Mrs. FRIEDAN: Judge Carswell, sir, was not sitting in it.

Senator COOK: But he didn't sit in the Phillips case either.

Mrs. FRIEDAN: But he did sit on the denial of the rehearing.

Senator COOK: He didn't sit at all. If we know how the procedure works, there are 15 judges in the Fifth Circuit. They all sit in different cities. They are mailed these things, they look them over and they are asked what should be done. The opinion of Weeks v. Southern Bell Telephone was mailed to Judge Carswell. Now, if this is his opinion and if he is against women, then why do you think that he did not write a dissenting opinion in the Weeks v. Southern Bell Telephone case? Because if he is really against women, why was he not against the ruling of the Fifth Circuit that ruled that such weightlifting limitations barring women were illegal, and why didn't he say they were legal? I think if you lay so much precedence on a case that he didn't hear, that he did not read the testimony of, how do you justify in your mind that if this is his attitude, why did he not, when the Weeks case came to him, because all of the opinions are circulated and he read the Weeks case, why didn't he come to the conclusion that this is a case he should write a dissenting opinion on because it was giving women a right under Title VII that he thought maybe they shouldn't have? Why didn't he?

Mrs. FRIEDAN: It is clear, sir, that he was not on the three-judge court that heard that case and the chief judge did not in that case ask for a rehearing. But it is also clear in the record that Chief Judge Brown did ask for a rehearing on the Ida Phillips v. Martin Marietta case. One does not there, therefore, have to resort to mindreading. In that instance, he ruled, he did vote. And one can fairly judge a man by his record. I am not a lawyer, but I do understand that mindreading isn't somehow permissible in courts of law.

Senator COOK: The point I am trying to make to you is, in all fairness, that I think you are condemning Judge Carswell on a case that he did not sit on, on a case that he did not have the record on, on a case that was merely submitted to him saying, should there be an en bane hearing or should there not, knowing full well that the rights of all the litigants were still being preserved. I am merely asking the point because I think, in all fairness to you and all fairness to your movement, which I will wholeheartedly subscribe to, I think you are on awfully thin ice. I will have to be honest with you and I can merely say that many of the other judges you are condemning on the same basis. Many of us, not having read the record, are assuming an awful lot.

Mrs. FRIEDAN: Well, sir, in my responsibility as a spokesman for women in the country —

Senator COOK: I think you handle it very well.

Mrs. FRIEDAN: [continuing] and as a woman myself, it is my responsibility to take this question very seriously indeed. I am glad to see that you are enough aware of the implications of Judge Carswell's ruling to feel the necessity of apologizing. I, myself, so one does not have to resort to mindreading, would wonder if you gentlemen should not put some questions to Judge Carswell about ascertaining more fully his views on the question of the rights of women under the Constitution, since the question has been raised. But as of the moment, with this on the record, I would concur with Congresswoman Mink that I would certainly protest the appointment of a judge to the Supreme Court, to the highest tribunal of this land, who would deny a hearing1 to women, deny a hearing on a case involving a law of such extreme importance to women as the law prohibiting sex discrimination in employment.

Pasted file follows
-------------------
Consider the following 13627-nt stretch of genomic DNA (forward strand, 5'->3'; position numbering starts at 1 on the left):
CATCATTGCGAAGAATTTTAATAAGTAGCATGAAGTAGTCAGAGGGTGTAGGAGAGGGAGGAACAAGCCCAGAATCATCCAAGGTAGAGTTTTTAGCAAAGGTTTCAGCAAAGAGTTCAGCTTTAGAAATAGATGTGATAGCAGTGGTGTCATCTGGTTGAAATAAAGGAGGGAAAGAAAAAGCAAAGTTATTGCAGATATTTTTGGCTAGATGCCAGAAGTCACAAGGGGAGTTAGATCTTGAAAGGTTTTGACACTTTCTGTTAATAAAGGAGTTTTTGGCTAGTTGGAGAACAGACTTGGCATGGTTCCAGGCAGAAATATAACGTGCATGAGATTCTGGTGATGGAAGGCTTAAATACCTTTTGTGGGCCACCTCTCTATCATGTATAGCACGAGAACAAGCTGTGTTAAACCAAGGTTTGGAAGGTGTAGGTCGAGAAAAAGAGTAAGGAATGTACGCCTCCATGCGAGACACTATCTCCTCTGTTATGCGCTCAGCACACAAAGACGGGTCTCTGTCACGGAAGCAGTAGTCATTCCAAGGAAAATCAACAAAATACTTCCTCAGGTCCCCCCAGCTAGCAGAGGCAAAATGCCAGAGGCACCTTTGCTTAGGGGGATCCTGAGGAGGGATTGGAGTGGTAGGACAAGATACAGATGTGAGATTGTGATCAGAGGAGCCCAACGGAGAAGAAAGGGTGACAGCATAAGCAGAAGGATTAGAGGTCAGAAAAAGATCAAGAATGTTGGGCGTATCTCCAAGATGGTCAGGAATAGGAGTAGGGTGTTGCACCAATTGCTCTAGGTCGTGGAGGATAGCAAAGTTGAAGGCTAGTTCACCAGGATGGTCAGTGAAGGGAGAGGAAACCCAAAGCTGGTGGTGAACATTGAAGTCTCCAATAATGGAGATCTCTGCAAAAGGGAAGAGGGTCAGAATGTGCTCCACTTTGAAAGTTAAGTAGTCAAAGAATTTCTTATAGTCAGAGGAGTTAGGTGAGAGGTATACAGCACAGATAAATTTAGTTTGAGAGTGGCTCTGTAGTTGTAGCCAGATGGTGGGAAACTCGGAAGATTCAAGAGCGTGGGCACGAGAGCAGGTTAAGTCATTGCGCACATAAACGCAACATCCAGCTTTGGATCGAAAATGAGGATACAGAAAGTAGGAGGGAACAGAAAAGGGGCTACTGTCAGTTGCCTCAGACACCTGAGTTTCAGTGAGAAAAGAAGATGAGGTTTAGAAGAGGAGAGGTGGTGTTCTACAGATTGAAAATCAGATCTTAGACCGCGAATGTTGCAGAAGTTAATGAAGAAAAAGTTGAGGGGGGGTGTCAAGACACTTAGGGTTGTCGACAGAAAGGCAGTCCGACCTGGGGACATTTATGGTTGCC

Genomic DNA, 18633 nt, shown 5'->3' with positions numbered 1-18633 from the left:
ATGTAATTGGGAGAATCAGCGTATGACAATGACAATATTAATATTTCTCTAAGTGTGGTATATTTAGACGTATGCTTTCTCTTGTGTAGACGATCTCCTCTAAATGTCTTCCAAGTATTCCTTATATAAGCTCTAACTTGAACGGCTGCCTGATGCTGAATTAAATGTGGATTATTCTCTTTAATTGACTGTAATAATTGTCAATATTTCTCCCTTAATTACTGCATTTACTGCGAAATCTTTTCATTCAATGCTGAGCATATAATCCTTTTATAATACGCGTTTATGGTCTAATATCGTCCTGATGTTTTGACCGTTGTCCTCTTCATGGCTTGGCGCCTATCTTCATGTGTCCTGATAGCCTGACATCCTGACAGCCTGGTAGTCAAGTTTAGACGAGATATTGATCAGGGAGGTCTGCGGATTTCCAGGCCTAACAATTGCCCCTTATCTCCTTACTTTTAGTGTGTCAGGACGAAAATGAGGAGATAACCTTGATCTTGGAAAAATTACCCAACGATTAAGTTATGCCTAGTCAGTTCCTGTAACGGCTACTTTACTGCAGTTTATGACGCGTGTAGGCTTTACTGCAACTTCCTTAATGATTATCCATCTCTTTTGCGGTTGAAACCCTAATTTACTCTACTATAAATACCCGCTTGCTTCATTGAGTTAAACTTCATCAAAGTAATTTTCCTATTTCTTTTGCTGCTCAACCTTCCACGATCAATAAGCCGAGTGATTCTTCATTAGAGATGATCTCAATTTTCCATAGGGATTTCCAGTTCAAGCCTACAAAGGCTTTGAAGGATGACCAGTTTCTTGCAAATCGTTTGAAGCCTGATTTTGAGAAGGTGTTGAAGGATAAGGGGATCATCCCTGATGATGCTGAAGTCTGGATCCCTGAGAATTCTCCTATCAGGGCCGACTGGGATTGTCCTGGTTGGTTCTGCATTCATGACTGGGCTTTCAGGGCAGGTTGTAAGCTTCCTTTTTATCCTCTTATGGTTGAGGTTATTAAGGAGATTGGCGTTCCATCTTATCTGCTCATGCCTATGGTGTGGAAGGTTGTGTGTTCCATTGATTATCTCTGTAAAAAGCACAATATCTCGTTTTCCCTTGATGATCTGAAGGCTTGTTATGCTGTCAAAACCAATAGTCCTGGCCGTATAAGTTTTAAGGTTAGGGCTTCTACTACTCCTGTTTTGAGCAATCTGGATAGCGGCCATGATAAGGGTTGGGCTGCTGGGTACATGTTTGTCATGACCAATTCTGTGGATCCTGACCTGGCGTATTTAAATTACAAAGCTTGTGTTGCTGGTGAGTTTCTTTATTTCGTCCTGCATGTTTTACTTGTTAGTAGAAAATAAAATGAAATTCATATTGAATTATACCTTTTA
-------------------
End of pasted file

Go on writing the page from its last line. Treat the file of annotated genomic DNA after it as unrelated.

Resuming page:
Senator COOK: But may I say for the record that I think there is a great deal of mindreading in your statement. I think there is a great deal of across-the-board condemnation of Judge Carswell, purely and simply because of the remarks that were made, the fact that it says that Judge Carswell discriminated when he did not sit in this case, when he did not hear this case, and I think there is an assumption of a great deal of mindreading in your statement.

I might say to you that, having been a judge before I came here, and having read with great interest and listened with great interest to what you have said, I think the position of women in this country in regard to the courts is abominable. I had under my jurisdiction all of the juvenile courts in my community of 750,000 people. And the position that men in this country subvert women to who must seek help from local governments, from State governments, and from national governments, is such that they ought to be horsewhipped. And I say this in all sincerity. So I think that your movement is tremendous and I think that it should grow.

For instance, one of the great things that I am very much involved in in the United States Senate is a constitutional amendment for 18, 19, and 20-year-olds to vote in this country. I was a strong supporter of it in my State, and everybody considers Kentucky a Southern State, a backward State, and we have allowed 18 and 19-year-olql young people to vote in our State for about 10 or 12 years now. We would like some of these progressive, modern, up-to-date States to get on the ball.

Mrs. FRIEDAN: Well, sir, since you bring up the question of constitutional amendments, I hope you are also going to see to it that finally, in 1970, the equal rights amendment to the Constitution is added that will prohibit sex discrimination in any law in this country.

Senator COOK: I am certainly for it. I think it is a just cause that you have, but I think your condemnation goes way beyond the realm of the attitude and the philosophy of Judge Carswell. I appreciate your testimony.

The CHAIRMAN: Thank you ma'am.